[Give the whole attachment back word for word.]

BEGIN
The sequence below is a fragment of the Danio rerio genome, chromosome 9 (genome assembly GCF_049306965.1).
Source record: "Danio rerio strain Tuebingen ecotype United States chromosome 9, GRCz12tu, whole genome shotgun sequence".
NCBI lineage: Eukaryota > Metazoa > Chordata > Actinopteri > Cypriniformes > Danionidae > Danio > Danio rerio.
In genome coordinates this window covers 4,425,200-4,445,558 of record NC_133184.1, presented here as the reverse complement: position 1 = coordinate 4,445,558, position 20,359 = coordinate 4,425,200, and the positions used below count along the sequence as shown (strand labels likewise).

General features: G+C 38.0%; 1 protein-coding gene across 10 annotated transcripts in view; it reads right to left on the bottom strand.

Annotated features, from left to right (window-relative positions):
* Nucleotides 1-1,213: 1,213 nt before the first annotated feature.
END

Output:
The sequence below is a fragment of the Danio rerio genome, chromosome 9 (genome assembly GCF_049306965.1).
Source record: "Danio rerio strain Tuebingen ecotype United States chromosome 9, GRCz12tu, whole genome shotgun sequence".
NCBI lineage: Eukaryota > Metazoa > Chordata > Actinopteri > Cypriniformes > Danionidae > Danio > Danio rerio.
In genome coordinates this window covers 4,425,200-4,445,558 of record NC_133184.1, presented here as the reverse complement: position 1 = coordinate 4,445,558, position 20,359 = coordinate 4,425,200, and the positions used below count along the sequence as shown (strand labels likewise).

General features: G+C 38.0%; 1 protein-coding gene across 10 annotated transcripts in view; it reads right to left on the bottom strand.

Annotated features, from left to right (window-relative positions):
* Nucleotides 1-1,213: 1,213 nt before the first annotated feature.